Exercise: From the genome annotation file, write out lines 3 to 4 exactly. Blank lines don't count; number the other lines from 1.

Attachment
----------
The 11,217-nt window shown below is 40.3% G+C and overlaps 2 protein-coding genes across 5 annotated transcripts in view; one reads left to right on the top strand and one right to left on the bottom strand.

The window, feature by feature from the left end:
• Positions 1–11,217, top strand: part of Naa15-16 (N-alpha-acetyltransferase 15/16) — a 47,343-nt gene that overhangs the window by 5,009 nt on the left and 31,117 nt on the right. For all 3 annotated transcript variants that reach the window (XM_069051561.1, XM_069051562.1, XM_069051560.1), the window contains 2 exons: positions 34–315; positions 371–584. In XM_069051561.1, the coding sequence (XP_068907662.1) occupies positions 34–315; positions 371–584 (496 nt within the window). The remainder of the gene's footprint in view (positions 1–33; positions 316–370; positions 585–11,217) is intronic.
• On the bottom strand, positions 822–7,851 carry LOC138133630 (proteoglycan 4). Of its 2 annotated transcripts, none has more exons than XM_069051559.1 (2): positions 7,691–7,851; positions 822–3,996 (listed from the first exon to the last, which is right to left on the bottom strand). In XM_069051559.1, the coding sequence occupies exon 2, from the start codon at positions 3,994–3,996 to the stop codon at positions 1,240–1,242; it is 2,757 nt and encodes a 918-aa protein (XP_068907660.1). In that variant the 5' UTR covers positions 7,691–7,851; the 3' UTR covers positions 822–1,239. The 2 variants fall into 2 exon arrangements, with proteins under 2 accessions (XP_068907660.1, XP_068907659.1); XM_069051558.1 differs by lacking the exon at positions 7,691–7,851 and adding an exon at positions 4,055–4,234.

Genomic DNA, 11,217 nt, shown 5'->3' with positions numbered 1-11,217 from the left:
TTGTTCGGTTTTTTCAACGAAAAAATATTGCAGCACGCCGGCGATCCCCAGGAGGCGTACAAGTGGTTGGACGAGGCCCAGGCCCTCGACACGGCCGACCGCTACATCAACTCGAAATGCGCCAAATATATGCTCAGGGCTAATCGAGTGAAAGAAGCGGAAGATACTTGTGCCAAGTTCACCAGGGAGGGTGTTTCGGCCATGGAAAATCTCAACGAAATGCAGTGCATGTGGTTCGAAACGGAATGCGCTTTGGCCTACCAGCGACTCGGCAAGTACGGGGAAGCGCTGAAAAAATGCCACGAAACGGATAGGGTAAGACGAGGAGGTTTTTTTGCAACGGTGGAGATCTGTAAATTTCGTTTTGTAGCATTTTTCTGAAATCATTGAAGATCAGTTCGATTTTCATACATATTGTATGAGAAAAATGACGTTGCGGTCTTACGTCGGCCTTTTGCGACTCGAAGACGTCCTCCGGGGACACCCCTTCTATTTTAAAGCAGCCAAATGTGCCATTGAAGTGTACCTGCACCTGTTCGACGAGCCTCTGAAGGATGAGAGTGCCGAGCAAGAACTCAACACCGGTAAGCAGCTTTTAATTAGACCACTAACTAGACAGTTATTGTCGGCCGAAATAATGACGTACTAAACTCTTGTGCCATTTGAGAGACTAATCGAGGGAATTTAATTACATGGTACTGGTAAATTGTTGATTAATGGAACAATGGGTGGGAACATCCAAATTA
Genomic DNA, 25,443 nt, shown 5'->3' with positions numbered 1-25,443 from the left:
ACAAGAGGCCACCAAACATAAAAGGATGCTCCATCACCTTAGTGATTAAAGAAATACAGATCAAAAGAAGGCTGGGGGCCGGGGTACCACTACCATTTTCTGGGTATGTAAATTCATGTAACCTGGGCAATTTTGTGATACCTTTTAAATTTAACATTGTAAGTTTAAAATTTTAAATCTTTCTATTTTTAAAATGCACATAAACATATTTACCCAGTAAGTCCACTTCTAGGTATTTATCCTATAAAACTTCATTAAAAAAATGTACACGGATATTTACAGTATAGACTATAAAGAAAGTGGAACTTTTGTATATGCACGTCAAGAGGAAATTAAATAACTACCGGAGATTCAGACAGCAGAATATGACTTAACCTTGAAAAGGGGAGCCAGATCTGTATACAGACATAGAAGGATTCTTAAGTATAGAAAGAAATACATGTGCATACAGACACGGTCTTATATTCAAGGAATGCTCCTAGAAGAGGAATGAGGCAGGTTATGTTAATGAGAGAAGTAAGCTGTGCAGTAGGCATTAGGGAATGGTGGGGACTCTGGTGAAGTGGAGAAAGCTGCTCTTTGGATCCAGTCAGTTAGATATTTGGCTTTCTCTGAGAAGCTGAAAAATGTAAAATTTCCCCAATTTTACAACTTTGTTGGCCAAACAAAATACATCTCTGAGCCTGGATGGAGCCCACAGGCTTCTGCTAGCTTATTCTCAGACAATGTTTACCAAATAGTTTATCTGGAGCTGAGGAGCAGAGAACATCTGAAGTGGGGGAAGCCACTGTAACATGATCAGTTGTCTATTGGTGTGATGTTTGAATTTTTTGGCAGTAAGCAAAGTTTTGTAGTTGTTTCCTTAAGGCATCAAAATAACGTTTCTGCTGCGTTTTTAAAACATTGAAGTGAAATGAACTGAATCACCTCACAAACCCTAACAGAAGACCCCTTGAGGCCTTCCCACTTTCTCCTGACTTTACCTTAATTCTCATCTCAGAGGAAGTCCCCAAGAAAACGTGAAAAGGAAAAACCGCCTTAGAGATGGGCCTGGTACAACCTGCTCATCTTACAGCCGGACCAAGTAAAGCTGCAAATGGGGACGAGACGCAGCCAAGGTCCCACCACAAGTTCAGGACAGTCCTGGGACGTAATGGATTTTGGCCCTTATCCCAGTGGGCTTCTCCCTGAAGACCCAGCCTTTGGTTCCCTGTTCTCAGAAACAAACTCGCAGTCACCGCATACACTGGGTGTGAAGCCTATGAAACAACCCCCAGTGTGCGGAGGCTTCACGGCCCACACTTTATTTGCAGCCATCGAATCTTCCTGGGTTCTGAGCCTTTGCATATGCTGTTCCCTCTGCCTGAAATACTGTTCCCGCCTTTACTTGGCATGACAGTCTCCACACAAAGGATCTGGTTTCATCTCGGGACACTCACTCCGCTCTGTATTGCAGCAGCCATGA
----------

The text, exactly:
• Positions 1–11,217, top strand: part of Naa15-16 (N-alpha-acetyltransferase 15/16) — a 47,343-nt gene that overhangs the window by 5,009 nt on the left and 31,117 nt on the right. For all 3 annotated transcript variants that reach the window (XM_069051561.1, XM_069051562.1, XM_069051560.1), the window contains 2 exons: positions 34–315; positions 371–584. In XM_069051561.1, the coding sequence (XP_068907662.1) occupies positions 34–315; positions 371–584 (496 nt within the window). The remainder of the gene's footprint in view (positions 1–33; positions 316–370; positions 585–11,217) is intronic.
• On the bottom strand, positions 822–7,851 carry LOC138133630 (proteoglycan 4). Of its 2 annotated transcripts, none has more exons than XM_069051559.1 (2): positions 7,691–7,851; positions 822–3,996 (listed from the first exon to the last, which is right to left on the bottom strand). In XM_069051559.1, the coding sequence occupies exon 2, from the start codon at positions 3,994–3,996 to the stop codon at positions 1,240–1,242; it is 2,757 nt and encodes a 918-aa protein (XP_068907660.1). In that variant the 5' UTR covers positions 7,691–7,851; the 3' UTR covers positions 822–1,239. The 2 variants fall into 2 exon arrangements, with proteins under 2 accessions (XP_068907660.1, XP_068907659.1); XM_069051558.1 differs by lacking the exon at positions 7,691–7,851 and adding an exon at positions 4,055–4,234.